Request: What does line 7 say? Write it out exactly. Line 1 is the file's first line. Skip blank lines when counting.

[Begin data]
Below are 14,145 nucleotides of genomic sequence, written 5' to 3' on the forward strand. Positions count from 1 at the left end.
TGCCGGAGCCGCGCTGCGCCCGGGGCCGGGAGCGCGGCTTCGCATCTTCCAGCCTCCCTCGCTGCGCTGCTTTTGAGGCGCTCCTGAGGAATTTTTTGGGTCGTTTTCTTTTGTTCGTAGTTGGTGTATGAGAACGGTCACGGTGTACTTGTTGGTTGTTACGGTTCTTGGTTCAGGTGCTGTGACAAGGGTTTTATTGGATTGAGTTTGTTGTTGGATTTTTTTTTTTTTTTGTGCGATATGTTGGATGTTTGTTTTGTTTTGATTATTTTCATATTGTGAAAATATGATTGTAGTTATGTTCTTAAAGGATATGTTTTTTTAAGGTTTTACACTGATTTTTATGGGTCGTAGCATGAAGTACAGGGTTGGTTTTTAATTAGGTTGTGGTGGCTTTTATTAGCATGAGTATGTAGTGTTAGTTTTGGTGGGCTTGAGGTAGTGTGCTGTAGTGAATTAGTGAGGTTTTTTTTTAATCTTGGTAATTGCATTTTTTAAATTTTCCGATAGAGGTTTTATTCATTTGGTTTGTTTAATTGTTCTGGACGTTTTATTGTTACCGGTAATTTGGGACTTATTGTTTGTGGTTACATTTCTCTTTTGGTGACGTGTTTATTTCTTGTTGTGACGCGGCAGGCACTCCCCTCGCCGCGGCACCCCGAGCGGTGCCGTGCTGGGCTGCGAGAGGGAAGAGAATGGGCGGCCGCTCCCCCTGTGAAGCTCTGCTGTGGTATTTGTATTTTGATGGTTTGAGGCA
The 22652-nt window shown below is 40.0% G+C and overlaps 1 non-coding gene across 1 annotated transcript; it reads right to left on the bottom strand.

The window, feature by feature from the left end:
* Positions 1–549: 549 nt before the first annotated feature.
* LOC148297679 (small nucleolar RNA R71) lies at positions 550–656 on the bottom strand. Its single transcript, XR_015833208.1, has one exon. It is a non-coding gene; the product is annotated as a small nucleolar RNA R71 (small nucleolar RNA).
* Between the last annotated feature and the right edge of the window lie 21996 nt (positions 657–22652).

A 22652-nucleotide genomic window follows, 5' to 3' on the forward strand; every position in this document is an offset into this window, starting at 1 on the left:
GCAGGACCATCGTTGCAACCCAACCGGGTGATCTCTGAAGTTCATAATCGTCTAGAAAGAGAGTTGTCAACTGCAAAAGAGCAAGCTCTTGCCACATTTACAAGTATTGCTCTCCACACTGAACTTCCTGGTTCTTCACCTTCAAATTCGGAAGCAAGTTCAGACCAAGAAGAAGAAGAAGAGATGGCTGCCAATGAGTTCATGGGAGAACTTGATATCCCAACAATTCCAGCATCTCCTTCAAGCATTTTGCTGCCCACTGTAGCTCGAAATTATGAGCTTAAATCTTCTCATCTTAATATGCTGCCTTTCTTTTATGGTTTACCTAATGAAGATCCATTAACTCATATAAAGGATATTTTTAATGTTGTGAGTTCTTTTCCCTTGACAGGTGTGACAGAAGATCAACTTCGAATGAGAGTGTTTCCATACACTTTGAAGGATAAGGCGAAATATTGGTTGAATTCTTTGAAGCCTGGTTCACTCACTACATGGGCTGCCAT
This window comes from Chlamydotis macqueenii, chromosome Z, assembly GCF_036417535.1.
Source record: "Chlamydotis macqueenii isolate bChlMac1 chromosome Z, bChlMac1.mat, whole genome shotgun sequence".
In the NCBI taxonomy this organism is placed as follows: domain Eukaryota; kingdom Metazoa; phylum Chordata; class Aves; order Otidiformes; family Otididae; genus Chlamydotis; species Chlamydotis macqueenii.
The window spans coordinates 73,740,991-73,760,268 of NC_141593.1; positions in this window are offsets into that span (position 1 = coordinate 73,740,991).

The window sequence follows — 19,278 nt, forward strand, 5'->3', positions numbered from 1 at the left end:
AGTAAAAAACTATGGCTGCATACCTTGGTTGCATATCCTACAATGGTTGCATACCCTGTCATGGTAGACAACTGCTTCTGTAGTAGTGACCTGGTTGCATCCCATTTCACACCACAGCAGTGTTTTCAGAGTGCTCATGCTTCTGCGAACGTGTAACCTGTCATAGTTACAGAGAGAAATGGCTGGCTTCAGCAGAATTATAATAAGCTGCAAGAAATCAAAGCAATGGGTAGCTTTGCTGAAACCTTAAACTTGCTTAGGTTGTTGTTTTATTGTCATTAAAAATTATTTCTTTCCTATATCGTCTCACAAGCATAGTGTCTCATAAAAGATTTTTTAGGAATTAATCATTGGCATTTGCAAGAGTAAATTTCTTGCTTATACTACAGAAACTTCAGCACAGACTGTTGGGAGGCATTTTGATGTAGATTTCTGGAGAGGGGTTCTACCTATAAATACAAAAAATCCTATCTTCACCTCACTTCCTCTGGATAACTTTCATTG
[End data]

* Between the last annotated feature and the right edge of the window lie 21996 nt (positions 657–22652).